Do they, in fact, get closer to \frac{2}{3}?

To figure this out, let’s look at the difference between the probability of landing on step n and \frac{2}{3}.

In terms of arithmetic on names, this is p(n)-\frac{2}{3}.

What do we know about this?

Well, we know p(n)-\frac{2}{3} = (1-\frac{1}{2}p(n-1))-\frac{2}{3}.

Doing some more arithmetic on these names we see that p(n)-\frac{2}{3} = \frac{1}{3}-\frac{1}{2}p(n-1) = \frac{1}{2}(\frac{2}{3}-p(n-1)).

Let’s give the difference between the probability of landing on step n and \frac{2}{3} a name: let’s call it “error(n)“.

Our arithmetic on names tells us that error(n)=-\frac{1}{2}\times error(n-1).

So at each step the error changes sign and becomes half as big.

In other words the error approaches 0 very fast – exponentially fast -  changing sign as we go from one step to the next.

So the probability of landing on step n does indeed approach \frac{2}{3} – exponentially fast in fact – so that by step 20 it is very nearly \frac{2}{3}.

A plot of p(n) versus n shows this clearly:

Amazing that from the one idea of how we could NOT land on a given step, we can do simple arithmetic on the names of probabilities and come up with this nifty graph.

Algebra has its uses (especially for those of us not as insightful as my physicist friend) !

Similar problems

This problem was originally posed to me with the person throwing a 6-sided die to determine how many steps to move forward (the number of dots on the face of the die that lands up).

For this problem there are more cases to consider how not to land on step n, for large n, but otherwise the reasoning is the same.

If you absorbed the physicist’s argument then you might argue that the answer in this case would be the reciprocal of \frac{1+2+3+4+5+6}{6}=\frac{7}{2}, namely \frac{2}{7}, and you would be right.

An analogous argument will show that for a k-segment spinner (see the picture, below), with numbers 1, 2, \ldots,k all equally likely, the probability of landing on step n, for large n, is approximately  \frac{k}{1+2+\ldots+k}=\frac{2}{k+1}.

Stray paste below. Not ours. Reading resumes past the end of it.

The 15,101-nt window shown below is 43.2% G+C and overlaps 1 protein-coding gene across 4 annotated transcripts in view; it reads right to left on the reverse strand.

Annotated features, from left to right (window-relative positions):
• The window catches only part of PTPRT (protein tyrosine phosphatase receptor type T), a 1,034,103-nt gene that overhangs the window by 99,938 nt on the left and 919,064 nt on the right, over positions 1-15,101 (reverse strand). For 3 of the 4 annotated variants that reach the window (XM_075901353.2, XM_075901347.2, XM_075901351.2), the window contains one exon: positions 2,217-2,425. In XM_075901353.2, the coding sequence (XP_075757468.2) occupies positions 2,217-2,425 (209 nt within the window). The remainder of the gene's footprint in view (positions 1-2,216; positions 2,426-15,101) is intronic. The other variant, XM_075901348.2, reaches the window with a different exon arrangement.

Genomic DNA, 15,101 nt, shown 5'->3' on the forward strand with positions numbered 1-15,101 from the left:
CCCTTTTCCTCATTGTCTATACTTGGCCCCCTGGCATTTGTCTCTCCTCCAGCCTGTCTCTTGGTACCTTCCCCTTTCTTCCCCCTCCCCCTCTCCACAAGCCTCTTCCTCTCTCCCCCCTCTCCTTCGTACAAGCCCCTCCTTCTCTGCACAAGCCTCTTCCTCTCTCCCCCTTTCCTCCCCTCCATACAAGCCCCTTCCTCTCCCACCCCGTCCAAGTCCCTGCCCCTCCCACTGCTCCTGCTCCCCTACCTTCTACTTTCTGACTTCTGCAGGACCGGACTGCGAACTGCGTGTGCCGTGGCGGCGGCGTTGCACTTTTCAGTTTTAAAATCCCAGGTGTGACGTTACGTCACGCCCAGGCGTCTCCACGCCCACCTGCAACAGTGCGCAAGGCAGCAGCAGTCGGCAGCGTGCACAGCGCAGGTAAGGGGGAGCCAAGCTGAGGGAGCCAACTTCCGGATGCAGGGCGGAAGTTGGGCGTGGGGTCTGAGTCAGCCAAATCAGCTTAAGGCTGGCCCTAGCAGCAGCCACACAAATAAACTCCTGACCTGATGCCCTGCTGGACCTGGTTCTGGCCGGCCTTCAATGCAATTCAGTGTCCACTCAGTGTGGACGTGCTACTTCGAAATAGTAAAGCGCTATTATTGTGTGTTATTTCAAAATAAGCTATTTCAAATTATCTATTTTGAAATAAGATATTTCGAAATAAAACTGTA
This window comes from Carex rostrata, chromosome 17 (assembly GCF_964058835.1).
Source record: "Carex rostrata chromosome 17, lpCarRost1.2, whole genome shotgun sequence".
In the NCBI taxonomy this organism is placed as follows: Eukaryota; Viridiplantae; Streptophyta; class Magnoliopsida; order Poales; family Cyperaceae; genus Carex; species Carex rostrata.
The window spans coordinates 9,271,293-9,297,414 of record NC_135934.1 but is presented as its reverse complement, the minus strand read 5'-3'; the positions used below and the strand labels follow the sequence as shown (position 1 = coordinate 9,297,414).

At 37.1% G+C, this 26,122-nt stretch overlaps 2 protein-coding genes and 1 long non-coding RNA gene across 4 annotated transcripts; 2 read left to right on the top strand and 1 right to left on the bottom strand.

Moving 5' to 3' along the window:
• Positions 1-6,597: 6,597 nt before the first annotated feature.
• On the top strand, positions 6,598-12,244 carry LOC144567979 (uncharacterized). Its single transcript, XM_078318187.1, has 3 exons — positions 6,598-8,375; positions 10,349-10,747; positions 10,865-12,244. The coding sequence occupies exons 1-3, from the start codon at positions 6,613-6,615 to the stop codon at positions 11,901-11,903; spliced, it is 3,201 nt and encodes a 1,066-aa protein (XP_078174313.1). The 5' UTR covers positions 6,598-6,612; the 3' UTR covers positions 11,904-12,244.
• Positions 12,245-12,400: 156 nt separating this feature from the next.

An 8-segment spinner

For example, for a 3-segment spinner the probability of landing on step n, for large n, is approximately \frac{1}{2}.

3 Responses to "Algebra as arithmetic on names"

[…] to know which posts specifically to mention…  There’s a great one on using algebra in probability, which could be the basis for an interesting activity with a top set at KS4.  And I enjoyed […]

[…] Here’s a great article on the Republic of Mathematics blog showing how we can use algebra to solve a very interesting maths problem about probability. […]

For some reason, when I read the article, I misread the rules to be that one steps *backwards* one step when throwing heads. As I read the reasoning, everything you said rang true (e.g. the only way to not land on step 20 is to eventually land on step 19 and roll tails).

However, empirically (yes i wrote a quick program), the actually probability of landing on the 20th (or nth) step if you step backwards upon throwing heads seems to be somewhere around 61.8 percent, not 66.7%

So now I’m confused. Is my program wrong? If not, then where is the incorrect assumption in the above argument if heads means step backwards 1 step and tails means step forward two steps. Also, what would be the approximate probability of landing on step n in this case (assuming you of course stop as soon as you reach or pass step n).


p.s. I do see the problem in the argument now. The probability of not landing on step n is indeed the probability of landing on step n-1 plus some stuff, but the “stuff” involves a lot of possibilities: (e.g. rolling tails, rolling heads+heads+tails+tails, etc.). But perhaps its interesting that a careless reading of the above article could lead one to believe that it doesn’t matter whether you step backwards or forwards on a roll of heads. And I still don’t have the actual answer. :)